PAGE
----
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Group A Strep

Checked: 26-04-2024 by 5 Rob Adams Next Review: 23-04-2026

Overview

For management of suspected or confirmed Group A Streptococcus please see:

For antimicrobial management of sore throat and scarlet fever please see BNSSG Primary Care Antimicrobial Guidelines on the following page:

Please note scarlet fever/ group A strep is a notifiable disease.

 

 

****STOP PRESS**** April 2024

There has been cluster of confirmed cases of invasive Group A Streptococcal infection (iGAS) in people in People Who Inject Drugs (PWID) in central Bristol. Please see the Health Security Agency letter.for details.

Red Flags

Invasive GAS (iGAS) is another infection caused by GAS, that is much rarer than scarlet fever. It occurs when GAS is isolated from a normally sterile body site, such as the blood (2).

Occasionally these infections can be extremely severe.

People at increased risk of Invasive Group A Strep (iGAS)

  • At extremes of the age range, such as the very young and old, or postpartum women.
  • Who are immunocompromised, immunosuppressed, or with other comorbidities.
  • With concurrent chickenpox or influenza.
  • Who inject drugs or are alcohol dependent.

Management of Suspected Invasive Group A Strep (iGAS)

If there are symptoms/signs of Sepsis then direct patient to:

Scarlet Fever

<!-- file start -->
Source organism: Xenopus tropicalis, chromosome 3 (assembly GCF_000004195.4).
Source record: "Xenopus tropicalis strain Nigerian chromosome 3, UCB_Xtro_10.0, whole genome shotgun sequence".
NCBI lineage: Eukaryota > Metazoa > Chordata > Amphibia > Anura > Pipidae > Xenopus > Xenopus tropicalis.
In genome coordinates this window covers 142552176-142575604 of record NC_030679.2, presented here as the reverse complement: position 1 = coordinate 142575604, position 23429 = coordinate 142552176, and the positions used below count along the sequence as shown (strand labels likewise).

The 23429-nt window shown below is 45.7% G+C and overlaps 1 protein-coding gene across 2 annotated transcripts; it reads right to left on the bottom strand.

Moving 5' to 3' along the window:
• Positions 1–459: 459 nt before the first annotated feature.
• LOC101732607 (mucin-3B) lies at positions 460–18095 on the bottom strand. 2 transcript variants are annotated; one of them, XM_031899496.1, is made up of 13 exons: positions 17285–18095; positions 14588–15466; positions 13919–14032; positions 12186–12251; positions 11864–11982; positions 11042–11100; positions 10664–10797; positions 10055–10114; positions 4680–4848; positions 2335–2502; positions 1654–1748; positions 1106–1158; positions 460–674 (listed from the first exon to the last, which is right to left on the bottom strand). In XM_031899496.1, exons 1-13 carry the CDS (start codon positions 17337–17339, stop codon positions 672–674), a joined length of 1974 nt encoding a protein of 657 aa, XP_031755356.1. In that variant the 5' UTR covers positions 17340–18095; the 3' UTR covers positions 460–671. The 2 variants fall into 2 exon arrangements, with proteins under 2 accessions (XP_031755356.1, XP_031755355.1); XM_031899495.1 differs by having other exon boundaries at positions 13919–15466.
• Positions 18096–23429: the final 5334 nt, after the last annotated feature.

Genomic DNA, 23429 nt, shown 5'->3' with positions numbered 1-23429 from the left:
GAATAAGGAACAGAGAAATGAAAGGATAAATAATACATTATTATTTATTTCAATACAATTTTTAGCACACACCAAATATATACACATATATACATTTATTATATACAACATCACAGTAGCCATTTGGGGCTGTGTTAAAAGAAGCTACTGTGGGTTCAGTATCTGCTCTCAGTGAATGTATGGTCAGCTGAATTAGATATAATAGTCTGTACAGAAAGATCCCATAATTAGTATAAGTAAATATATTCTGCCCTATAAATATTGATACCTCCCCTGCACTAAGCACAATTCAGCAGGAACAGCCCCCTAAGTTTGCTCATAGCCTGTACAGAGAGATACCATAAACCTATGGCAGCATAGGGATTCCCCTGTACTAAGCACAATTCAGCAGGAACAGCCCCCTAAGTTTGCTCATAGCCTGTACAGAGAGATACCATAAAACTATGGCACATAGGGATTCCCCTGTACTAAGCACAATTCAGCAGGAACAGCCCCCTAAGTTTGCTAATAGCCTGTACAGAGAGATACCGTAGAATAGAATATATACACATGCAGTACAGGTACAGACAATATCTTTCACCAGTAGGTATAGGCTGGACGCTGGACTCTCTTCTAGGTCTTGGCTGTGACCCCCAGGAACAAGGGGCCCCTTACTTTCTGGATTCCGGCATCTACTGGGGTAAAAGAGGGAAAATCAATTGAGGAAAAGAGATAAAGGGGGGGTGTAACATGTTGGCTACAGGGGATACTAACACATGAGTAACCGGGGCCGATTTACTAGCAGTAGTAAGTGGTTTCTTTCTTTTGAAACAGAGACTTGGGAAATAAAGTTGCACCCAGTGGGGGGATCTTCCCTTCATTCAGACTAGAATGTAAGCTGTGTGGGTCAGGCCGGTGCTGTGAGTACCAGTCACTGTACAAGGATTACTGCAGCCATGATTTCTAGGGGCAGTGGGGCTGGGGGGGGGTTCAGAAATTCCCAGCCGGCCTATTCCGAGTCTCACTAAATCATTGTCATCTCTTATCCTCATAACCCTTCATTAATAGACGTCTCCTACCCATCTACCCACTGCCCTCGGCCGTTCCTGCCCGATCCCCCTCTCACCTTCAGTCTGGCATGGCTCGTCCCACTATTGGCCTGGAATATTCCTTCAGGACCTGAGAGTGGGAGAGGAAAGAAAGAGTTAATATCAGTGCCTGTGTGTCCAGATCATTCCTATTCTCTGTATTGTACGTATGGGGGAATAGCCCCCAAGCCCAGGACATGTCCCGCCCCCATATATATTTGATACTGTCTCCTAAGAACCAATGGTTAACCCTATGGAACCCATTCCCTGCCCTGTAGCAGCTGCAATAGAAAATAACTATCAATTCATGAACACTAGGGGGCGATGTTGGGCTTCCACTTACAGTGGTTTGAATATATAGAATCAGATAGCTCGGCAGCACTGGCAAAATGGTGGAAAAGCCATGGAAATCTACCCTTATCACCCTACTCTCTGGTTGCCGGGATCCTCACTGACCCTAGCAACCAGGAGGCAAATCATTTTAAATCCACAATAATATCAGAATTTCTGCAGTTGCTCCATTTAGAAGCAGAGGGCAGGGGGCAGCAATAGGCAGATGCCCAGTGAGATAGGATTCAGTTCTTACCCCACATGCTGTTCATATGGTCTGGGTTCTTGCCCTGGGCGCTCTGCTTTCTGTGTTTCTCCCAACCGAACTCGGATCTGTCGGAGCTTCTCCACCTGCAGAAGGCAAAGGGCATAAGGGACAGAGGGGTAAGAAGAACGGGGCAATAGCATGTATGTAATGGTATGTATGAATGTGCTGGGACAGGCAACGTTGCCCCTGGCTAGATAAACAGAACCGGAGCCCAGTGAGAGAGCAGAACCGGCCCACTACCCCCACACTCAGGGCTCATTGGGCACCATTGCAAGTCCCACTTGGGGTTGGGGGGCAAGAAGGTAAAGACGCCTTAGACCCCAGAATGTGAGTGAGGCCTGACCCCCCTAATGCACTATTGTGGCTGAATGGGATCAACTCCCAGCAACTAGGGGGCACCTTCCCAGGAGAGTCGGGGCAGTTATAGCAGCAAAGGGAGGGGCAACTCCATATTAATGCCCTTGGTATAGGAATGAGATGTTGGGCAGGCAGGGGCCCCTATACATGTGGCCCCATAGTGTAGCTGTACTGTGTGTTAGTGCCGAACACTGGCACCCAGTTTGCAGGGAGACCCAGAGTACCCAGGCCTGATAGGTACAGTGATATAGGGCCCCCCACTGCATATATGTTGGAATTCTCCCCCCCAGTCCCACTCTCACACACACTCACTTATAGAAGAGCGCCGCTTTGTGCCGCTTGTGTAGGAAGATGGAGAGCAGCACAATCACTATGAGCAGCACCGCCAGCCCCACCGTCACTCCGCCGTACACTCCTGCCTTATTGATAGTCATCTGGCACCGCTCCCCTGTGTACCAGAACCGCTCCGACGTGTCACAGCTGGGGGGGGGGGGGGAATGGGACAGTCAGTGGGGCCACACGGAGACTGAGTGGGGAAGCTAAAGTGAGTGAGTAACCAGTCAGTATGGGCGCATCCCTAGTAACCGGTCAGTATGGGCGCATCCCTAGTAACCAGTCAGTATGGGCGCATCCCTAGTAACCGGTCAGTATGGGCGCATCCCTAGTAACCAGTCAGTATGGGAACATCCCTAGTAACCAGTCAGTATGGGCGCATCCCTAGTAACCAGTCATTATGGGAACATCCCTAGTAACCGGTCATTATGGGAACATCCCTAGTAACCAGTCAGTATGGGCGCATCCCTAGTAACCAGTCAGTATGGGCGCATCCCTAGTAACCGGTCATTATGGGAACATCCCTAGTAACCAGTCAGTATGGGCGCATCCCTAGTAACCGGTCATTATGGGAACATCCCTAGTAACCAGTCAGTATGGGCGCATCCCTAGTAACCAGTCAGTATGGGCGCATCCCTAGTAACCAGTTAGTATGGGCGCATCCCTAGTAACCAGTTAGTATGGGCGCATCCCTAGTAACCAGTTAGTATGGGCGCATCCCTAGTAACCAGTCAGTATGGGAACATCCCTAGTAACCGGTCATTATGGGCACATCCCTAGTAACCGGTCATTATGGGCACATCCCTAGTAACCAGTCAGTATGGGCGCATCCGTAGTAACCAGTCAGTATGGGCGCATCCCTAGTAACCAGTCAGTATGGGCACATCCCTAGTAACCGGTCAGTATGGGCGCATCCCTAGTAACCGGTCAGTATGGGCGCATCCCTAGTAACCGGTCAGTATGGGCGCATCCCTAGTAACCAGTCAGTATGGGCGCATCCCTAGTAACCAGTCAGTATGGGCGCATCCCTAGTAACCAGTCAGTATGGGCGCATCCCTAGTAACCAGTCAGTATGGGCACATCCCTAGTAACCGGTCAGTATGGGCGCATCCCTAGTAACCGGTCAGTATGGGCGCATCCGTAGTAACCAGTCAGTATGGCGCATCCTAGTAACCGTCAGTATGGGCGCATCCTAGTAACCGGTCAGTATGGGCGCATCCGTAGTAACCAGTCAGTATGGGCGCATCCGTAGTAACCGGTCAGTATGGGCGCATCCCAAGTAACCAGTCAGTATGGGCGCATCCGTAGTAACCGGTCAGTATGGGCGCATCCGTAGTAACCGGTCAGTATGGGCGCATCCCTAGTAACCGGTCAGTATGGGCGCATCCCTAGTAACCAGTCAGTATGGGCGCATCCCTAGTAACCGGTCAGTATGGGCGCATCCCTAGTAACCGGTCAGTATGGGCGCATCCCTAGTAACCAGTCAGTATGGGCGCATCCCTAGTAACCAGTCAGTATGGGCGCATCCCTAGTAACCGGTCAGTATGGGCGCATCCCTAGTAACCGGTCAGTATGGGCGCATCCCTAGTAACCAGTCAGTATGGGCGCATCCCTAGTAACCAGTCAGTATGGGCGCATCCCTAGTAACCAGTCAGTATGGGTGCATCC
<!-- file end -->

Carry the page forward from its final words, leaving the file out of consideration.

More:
Scarlet fever is an infectious disease caused by Group A Strep (GAS) and is  mainly a childhood disease, with around 90% of cases occurring in children under 10 years old. People of all ages can also catch scarlet fever, but the disease is much less common in adults (1).

Please see the Scarlet Fever/ Group A Strep (children and young people) page for further information.

Resources

(1) Scarlet fever: symptoms, diagnosis and treatment - GOV.UK (www.gov.uk)

(2) Group A Streptococcus - GOV.UK (www.gov.uk)



Efforts are made to ensure the accuracy and agreement of these guidelines, including any content uploaded, referred to or linked to from the system. However, BNSSG ICB cannot guarantee this. This guidance does not override the individual responsibility of healthcare professionals to make decisions appropriate to the circumstances of the individual patient, in consultation with the patient and/or guardian or carer, in accordance with the mental capacity act, and informed by the summary of product characteristics of any drugs they are considering. Practitioners are required to perform their duties in accordance with the law and their regulators and nothing in this guidance should be interpreted in a way that would be inconsistent with compliance with those duties.

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